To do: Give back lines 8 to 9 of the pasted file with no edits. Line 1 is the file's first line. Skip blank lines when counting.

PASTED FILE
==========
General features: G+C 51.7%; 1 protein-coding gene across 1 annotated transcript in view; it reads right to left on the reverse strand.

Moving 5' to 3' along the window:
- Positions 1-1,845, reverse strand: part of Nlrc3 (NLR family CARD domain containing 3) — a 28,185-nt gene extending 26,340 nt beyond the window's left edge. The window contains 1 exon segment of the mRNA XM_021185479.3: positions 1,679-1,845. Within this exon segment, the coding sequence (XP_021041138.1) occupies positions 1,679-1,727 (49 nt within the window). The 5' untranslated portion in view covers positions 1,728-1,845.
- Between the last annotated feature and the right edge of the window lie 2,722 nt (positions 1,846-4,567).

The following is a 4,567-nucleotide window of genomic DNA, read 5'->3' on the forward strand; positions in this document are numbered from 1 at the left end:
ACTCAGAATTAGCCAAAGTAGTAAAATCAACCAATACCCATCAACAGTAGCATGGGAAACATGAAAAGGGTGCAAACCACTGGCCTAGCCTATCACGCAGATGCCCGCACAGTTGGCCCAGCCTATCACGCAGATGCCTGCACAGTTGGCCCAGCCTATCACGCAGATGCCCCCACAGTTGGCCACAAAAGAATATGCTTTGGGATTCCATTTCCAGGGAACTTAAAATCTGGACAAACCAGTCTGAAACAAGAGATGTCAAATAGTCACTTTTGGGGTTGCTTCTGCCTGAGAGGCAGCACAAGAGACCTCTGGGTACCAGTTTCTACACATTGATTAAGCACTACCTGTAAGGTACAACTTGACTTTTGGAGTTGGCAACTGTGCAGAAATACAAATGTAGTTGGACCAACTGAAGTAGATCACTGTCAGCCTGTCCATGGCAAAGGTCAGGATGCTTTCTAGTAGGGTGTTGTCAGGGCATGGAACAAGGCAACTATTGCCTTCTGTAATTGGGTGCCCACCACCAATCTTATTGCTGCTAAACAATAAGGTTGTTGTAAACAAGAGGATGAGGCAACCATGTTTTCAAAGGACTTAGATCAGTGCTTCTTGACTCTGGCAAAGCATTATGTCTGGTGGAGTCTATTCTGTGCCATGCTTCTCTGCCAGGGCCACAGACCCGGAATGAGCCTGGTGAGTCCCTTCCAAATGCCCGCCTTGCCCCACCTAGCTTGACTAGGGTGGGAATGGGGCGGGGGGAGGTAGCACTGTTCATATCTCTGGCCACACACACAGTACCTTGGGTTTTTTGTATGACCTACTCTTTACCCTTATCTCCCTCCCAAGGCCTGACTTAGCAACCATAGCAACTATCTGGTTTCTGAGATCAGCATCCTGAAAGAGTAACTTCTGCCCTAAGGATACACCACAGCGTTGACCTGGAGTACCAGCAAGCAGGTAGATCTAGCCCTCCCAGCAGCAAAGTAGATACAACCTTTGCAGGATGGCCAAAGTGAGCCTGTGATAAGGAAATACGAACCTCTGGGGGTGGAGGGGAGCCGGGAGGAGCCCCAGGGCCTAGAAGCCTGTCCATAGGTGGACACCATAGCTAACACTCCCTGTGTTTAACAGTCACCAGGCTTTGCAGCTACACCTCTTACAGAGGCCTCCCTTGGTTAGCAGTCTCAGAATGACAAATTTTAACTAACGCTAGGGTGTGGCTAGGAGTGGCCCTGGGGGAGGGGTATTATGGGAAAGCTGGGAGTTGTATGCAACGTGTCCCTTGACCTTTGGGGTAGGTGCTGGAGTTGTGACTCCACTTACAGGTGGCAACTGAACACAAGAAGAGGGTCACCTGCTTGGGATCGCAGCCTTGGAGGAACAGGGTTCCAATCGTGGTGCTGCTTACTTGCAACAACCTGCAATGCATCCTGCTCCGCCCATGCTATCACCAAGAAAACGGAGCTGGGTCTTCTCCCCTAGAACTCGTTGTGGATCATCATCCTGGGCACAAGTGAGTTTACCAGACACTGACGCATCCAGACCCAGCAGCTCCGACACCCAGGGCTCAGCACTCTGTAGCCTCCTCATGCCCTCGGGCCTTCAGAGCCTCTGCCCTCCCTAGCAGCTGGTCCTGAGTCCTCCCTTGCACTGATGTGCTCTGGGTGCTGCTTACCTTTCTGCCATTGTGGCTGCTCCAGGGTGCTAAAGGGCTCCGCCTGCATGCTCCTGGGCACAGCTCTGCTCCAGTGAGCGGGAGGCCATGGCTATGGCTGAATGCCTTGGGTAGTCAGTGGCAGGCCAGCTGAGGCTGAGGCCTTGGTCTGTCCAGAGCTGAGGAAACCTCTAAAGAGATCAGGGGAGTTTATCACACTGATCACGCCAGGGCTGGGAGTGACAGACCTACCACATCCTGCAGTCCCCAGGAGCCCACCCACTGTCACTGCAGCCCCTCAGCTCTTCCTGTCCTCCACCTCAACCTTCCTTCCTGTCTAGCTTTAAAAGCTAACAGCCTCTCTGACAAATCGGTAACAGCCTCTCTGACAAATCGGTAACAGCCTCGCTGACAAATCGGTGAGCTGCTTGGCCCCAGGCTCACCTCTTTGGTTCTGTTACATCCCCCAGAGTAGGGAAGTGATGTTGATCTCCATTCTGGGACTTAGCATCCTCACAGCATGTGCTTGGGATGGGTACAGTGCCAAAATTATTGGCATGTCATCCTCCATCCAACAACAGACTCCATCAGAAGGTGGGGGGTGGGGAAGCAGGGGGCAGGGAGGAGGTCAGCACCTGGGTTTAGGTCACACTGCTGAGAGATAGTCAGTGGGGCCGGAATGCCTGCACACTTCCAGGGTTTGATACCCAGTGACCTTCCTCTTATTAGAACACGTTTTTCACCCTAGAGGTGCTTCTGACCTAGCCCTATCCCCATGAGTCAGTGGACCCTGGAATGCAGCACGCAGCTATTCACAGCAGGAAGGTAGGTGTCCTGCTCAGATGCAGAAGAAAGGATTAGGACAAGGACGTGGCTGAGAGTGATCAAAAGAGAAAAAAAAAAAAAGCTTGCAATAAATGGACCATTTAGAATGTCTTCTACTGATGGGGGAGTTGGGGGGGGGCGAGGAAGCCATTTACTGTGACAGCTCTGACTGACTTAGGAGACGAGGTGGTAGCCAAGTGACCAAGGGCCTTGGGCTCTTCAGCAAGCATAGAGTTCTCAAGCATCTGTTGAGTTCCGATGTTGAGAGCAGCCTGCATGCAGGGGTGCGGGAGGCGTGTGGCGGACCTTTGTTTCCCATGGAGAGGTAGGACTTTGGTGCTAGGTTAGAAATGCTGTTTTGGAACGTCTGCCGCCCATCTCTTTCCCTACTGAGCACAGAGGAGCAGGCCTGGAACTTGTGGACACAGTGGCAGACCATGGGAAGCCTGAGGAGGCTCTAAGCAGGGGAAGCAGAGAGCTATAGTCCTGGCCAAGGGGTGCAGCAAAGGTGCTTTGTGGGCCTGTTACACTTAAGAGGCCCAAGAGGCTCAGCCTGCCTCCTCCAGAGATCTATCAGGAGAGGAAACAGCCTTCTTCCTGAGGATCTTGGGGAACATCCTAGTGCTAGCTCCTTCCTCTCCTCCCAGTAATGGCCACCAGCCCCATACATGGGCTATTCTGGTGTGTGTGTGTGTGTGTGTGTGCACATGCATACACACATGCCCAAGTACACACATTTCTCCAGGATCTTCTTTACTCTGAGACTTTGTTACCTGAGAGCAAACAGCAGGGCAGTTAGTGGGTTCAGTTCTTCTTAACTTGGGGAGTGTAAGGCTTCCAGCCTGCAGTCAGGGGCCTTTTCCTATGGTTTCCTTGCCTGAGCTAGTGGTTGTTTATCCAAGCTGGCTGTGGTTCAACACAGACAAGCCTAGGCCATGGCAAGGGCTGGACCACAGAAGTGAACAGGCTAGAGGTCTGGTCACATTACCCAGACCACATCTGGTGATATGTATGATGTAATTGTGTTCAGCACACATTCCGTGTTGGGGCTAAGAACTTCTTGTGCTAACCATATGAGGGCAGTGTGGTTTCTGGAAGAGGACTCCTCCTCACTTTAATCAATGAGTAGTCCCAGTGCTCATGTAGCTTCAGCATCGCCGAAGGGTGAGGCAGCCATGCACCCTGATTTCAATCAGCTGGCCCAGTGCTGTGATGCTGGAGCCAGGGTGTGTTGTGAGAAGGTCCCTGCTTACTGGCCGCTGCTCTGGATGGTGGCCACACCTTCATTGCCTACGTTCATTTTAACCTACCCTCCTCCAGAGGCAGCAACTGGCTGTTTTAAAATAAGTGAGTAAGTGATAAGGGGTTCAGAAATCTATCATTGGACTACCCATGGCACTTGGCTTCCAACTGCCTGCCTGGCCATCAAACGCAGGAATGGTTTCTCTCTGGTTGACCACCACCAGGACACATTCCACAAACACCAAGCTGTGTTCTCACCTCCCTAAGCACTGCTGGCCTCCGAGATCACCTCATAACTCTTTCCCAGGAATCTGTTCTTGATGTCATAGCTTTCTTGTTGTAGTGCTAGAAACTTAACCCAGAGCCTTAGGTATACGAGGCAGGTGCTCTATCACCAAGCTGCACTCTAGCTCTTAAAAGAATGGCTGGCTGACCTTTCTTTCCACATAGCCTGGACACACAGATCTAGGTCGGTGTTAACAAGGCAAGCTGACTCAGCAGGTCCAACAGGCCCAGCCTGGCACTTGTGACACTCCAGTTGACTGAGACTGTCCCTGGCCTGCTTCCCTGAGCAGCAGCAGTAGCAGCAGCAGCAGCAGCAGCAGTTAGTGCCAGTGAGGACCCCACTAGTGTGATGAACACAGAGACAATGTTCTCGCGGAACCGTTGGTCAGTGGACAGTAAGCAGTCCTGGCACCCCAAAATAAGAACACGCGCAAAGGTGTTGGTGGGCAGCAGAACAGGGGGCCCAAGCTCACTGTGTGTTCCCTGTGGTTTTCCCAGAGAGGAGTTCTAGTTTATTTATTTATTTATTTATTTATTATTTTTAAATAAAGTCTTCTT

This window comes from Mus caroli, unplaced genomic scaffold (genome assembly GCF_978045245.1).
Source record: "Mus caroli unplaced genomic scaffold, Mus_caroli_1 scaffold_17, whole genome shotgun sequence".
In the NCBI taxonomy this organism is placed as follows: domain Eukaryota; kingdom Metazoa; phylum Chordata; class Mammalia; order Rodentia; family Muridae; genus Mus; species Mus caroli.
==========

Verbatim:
Source record: "Mus caroli unplaced genomic scaffold, Mus_caroli_1 scaffold_17, whole genome shotgun sequence".
In the NCBI taxonomy this organism is placed as follows: domain Eukaryota; kingdom Metazoa; phylum Chordata; class Mammalia; order Rodentia; family Muridae; genus Mus; species Mus caroli.